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The Dallas Morning News


The Big Easy rebuilds, bottom up

May 11, 2008

By Nicole Gelinas

Two and a half years after Hurricane Katrina left 80 percent of New Orleans underwater for weeks, the city, in some ways, has rebounded remarkably.

As of January, it boasted 302,000 residents, according to local data-crunching firm GCR & Associates. In early 2006, the city's official planners had figured that just 247,000 people would be home by September 2008. New Orleanians have achieved much of this success by building and rebuilding on their own or with small-scale help, rather than under top-down government decree. They're showing that thousands of individual planners are better than one master.Of course, a strong government role was necessary to set the stage for New Orleans' progress, and no one doubts that all levels of government fell far short of their responsibilities after the storm. Eventually, the feds did clear millions of tons of debris, among other things. But government, while critical for acute recovery, hasn't driven longer-term reconstruction.

That's not to say it hasn't tried. Weeks after Katrina, city officials unveiled a panel called Bring New Orleans Back, charged with drawing up ambitious recommendations for everything from public transportation to schools. But it quickly became reviled for asking the city to prohibit rebuilding in low-lying neighborhoods—which are vulnerable to flooding—that didn't first "prove their viability."

Nothing was wrong with encouraging New Orleanians to favor higher ground. But trying to do so by government order, rather than through gentler incentives as well as targeted infrastructure and public-services investments, was a losing proposition. A few months later, Mayor Ray Nagin—looking toward re-election and stifled by his own administration's lack of follow-through—abandoned big efforts. "Rebuild at your own risk," he told citizens.

One of those citizens was Father Nguyen The Vien, a Roman Catholic priest in a Vietnamese-American enclave of flooded New Orleans East. Father Vien and his parishioners showed that after a disaster, neighborhood and church connections can mean the difference between reconstruction and abandonment.

Stranded in Houston after Katrina, Father Vien racked up nearly $1,000 in cellphone bills staying in touch with his 6,300 parishioners, holding meetings in a Houston community center. Starting in early October, after New Orleans' government reopened their neighborhood, Father Vien and his flock repaired their church's damage and began using it as a base as they tackled their own houses. Many lived near one another in trailers on a property across from the church.

Five weeks after the hurricane, Father Vien celebrated his first post-flood Mass, showing people worried about being the only family on the block how many residents were returning.

Father Vien also used numbers to lobby for public services, such as electricity. "I went to see Entergy on October 19, and told [the representative], 'We need electricity,' " Father Vien says. "He said he needed to justify the load, because he couldn't take power from populated areas. He said, 'Give me a list of households so I can go before the board and make the argument.'"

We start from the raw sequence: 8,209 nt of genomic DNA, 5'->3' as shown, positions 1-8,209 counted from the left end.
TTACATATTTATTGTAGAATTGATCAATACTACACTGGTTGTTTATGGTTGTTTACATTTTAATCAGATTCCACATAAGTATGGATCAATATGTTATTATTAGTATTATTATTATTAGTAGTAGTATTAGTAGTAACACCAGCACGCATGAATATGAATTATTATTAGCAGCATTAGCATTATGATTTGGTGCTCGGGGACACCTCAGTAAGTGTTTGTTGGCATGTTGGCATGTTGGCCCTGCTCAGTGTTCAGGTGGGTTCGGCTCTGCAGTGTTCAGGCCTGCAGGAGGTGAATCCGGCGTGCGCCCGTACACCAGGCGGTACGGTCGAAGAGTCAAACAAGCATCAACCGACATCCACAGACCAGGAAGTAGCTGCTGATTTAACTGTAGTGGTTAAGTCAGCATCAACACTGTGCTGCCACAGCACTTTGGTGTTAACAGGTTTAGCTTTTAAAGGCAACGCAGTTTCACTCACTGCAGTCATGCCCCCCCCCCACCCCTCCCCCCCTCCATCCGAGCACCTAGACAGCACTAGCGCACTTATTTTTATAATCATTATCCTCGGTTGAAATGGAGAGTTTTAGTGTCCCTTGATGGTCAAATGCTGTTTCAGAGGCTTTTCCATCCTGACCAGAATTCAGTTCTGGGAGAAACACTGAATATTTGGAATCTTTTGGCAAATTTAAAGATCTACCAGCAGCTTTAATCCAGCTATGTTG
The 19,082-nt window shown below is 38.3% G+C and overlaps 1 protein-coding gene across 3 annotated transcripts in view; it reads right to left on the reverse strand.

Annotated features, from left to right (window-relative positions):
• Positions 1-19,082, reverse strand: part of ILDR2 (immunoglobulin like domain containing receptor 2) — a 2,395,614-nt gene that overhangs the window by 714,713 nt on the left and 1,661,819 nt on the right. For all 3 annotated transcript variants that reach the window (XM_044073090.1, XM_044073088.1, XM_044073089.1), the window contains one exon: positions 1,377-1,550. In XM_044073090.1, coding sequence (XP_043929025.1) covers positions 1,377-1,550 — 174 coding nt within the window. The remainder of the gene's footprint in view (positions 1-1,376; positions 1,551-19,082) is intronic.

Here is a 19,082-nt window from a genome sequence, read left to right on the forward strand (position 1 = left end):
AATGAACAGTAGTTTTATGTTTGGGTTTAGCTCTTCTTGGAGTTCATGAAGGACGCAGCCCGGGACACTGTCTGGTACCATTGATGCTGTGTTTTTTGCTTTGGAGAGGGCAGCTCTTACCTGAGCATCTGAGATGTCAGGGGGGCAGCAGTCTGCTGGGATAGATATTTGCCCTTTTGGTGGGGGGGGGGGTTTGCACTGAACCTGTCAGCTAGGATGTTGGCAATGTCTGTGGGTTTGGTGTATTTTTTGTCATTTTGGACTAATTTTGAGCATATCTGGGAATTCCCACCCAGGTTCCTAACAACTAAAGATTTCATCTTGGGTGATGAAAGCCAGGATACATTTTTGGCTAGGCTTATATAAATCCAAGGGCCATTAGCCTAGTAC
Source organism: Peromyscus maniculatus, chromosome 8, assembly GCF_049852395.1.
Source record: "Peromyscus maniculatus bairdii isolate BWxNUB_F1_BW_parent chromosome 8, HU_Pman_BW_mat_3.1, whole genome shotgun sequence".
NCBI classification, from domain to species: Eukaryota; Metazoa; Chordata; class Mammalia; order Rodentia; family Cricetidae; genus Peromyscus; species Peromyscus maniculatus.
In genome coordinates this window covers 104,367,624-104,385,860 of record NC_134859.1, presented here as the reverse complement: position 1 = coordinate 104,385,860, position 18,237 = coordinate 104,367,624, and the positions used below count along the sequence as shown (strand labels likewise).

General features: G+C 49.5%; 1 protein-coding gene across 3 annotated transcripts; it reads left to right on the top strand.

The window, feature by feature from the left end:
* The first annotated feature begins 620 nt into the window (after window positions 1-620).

Father Vien brought a list of 500—enough to get the power back on. By early 2008, he says, 95 percent of his parishioners were home and the trailers were gone.

Lakeview is an upper-middle-class neighborhood that, like New Orleans East, rose in the 20th century and is more vulnerable to flooding than older neighborhoods on higher ground. Martin Landrieu, an attorney, lifelong New Orleanian and officer of the Lakeview Civic Improvement Association, echoes Father Vien's outlook: "What's first is schools and churches."

Mr. Landrieu calls the opening of Catholic schools beginning in January 2006 "critical" because "the driving force for most families was getting kids into some semblance of order."

Evacuated neighbors also drew reassurance from Lakeview's First Baptist Church, which put up a map in early 2006 so that residents could stick a pin over their blocks to declare that they were committed to coming home.

When the city's first plan spurred residents to "prove our viability," Mr. Landrieu notes, neighbors rose to the challenge, launching 72 committees on everything from grass-cutting to covering swimming pools so that citizens wouldn't feel that they were returning to abandonment.

When Mr. Landrieu moved back into his home about a year after Katrina, he had five or 10 neighbors in a three- to four-block area. Six months later, the population had quadrupled.

Today, 44 percent of Lakeview's population is back—a significant accomplishment because many residents were returning not to recoup the value of houses but to build from scratch.

Broadmoor, a hard-hit neighborhood with household incomes that range from poverty-level to the high six figures, is enjoying an even higher success rate. More than 70 percent of households have returned—in part because of the Broadmoor Improvement Association, which contacted displaced residents to convince them that they would have plenty of company and support. Broadmoor, with more black residents than white, shows that neighborhoods with strong institutions don't have to be ethnically cohesive—like the Vietnamese-American pockets of New Orleans East—or wealthy—like Lakeview—to recover.

Institutions like New Orleans' Preservation Resource Center are playing a big role, too. A few weeks after Katrina, PRC began holding workshops on how to eradicate mold, providing free cleaning supplies and lists of contractors. The group also began bus tours to convince evacuees that damage was fixable and started a "selective salvage" operation, working with FEMA to save historic doors, windows and moldings from houses too far gone to fix.

"I don't believe this city is disposable," says PRC's Kristin Palmer.

PRC's pre-Katrina rehabilitation of low-income and elderly homeowners' historic houses assumed new urgency. So far, the effort has brought 72 families home. "We cluster homes, do three, four, five houses on the same street," says Ms. Palmer, to create confidence that historic neighborhoods are coming back. PRC also fixes up and resells vacant historic properties, which tend to be less vulnerable to storms, since they're sturdier than many mid-20th-century homes.

PRC hasn't entirely stuck to its pre-Katrina playbook, however, partly because of a stubborn economic fact. New Orleans' houses were cheap before the storm only because their construction was paid for long ago. Returning New Orleanians, including renters, need houses, but substantially rehabbing flooded properties or building them from scratch at $130 per square foot can be unaffordable for citizens of modest means.